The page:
Army / Organization of the Heer
|When World War II began, the entire Heer was split into two separate parts. TheFeldheer (Field Army) was created for the exclusive control of all military operations, andthe Ersatzheer (Replacement Army) was created to control all the training, procurement andadministration of the Heimatkriegsgebiet (Zone of the Interior). All the operational parts ofthe Oberkommando der Heer, including the Oberbefehlshaber (Commander-in-Chief) andmost of the Generalstab (General Staff), established a field headquarters away from Berlin,the Capital of Germany and seat of Government, for the operational control of theFeldheer. The remaining parts of the Oberkommando der Heer were placed under thecontrol of a deputy to the Oberbefehlshaber known as the Chef der Heeresrustung undBefehlshaber des Ersatzheeres (Chief of Army Equipement and Commander of theReplacement Army). The Chef der Heeresrustung und Befehlshaber der Ersatzheeres wasresponsible for maintaining the Feldheer throught the dispatch of replacements, theformation of new units, the supply of material, and for continuing the normal militaryfunctions at home.|
At the outbreak of World War II, and for the duration of the War,Germany distinguished between a number of different command and control areasfor the purpose of organizing and controling their armed forces. The way inwhich Germany divided up these areas was as follows.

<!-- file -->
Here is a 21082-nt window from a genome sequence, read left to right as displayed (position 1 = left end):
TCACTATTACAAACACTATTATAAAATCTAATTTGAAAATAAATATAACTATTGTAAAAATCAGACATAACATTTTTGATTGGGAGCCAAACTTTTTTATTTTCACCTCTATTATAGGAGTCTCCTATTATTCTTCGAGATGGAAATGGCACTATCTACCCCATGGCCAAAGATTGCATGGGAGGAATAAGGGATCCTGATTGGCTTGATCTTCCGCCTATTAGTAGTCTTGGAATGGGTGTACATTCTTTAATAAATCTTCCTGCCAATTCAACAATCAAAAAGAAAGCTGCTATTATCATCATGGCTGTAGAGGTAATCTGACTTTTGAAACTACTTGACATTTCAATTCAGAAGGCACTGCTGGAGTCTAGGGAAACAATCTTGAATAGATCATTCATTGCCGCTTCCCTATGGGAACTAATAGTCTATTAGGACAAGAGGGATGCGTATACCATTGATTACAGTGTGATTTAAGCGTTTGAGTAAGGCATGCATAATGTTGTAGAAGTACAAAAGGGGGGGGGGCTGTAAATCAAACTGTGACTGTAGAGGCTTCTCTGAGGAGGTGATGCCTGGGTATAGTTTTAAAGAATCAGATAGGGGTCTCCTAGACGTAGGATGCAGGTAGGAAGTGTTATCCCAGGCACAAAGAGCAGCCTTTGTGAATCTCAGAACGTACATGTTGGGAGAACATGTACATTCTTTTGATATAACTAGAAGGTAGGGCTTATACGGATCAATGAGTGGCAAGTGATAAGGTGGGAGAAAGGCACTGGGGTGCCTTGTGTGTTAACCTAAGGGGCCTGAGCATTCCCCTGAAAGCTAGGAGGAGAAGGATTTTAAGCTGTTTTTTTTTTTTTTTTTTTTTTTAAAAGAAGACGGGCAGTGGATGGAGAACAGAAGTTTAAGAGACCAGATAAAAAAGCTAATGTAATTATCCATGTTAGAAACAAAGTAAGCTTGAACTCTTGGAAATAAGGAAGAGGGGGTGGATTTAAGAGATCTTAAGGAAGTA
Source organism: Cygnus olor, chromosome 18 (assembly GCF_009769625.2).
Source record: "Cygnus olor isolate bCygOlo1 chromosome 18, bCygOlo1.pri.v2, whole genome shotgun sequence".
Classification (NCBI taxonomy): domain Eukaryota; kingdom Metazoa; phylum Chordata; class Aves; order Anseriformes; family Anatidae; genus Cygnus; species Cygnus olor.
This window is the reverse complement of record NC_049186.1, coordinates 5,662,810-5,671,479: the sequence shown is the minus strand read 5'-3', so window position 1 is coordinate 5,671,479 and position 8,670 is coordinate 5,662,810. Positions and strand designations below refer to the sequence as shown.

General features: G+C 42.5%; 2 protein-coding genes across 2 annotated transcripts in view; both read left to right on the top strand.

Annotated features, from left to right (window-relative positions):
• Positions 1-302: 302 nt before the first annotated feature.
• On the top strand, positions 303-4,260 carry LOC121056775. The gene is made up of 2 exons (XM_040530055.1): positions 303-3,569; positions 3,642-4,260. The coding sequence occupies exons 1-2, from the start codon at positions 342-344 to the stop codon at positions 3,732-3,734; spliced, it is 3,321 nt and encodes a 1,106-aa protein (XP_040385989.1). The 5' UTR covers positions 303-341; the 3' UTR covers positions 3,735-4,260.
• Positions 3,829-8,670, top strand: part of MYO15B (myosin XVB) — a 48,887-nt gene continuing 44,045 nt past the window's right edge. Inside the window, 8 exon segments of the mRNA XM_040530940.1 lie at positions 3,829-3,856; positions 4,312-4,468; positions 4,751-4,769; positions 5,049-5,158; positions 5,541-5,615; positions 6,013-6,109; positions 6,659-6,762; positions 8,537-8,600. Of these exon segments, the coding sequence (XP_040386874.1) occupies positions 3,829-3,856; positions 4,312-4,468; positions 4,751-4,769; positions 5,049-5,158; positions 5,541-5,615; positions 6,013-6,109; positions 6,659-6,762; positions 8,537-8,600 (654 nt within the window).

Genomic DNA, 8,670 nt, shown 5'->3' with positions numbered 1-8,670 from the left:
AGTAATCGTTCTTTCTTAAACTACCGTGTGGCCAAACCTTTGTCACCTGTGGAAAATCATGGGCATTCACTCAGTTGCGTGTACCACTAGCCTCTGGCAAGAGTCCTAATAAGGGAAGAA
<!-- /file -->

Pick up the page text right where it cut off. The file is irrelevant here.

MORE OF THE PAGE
The entire area of possible conflict, including Germany itself, wascalled the Kriegsgebiet (Theater of War). The Kriegsgebietwas organized into two separate divisions, the Operationsgebiet (Theater of Operations)and the Heimatkriegsgebiet (Zone of the Interior). A secondary area wasdesigned to exist between the Heimatkriegsgebiet and theOperationsgebiet and this was called theGebiet der Kreigsverwaltung (Zone of Military Administration) andsometimes also called the Besetztes Gebiet (Occupied Zone).Within the Operationsgebiet existed twoother areas, the Gefechtsgebiet (Combat Zone) and theRuckwartiges (Communications Zone). Within theRuckwartiges were the RuckwartigesHeeresgebiet (Army Group Rear Area) and the RuckwartiegsArmeegebiet (Army Rear Area). Each separate area was thenadministered by different types of military authority, military/civilauthority, or civil authority.
One of the most important and fundamental aspects of WWII German organizationwas the concept of the Wehrkries, or Corps Area. The concept of theWehrkries was designed to divide Germany into a number of military regionsthat would be responsible for the administration, mobilization and generalstructure of the Korps and Divisionen of the German Heer. Germany wasdivided into a total of 23 Wehrkries, with an original 19 existing prior tothe Invasion of Poland in September of 1939. After the Polish Campaign,another four Wehrkries were added. Of the Original 19 Wehrkries, 15 wereactually in Germany proper, and the remaining four were non-territorial,and did not have a specific region they controlled, although they did haveHeadquarters located in a specific German city. The four Wehrkriesadded after the Campaign in Poland were located in former Polish territory.
When Germany began its mobilization in 1939, it did so in a series of “waves”in which units would be formed from existing units, or from reserves ordrafts of men. There were a total of 35 waves during WWII in which Divisionswere raised and/or mobilized. The waves were only concerned with InfantryDivisions, other types of units being formed seperately.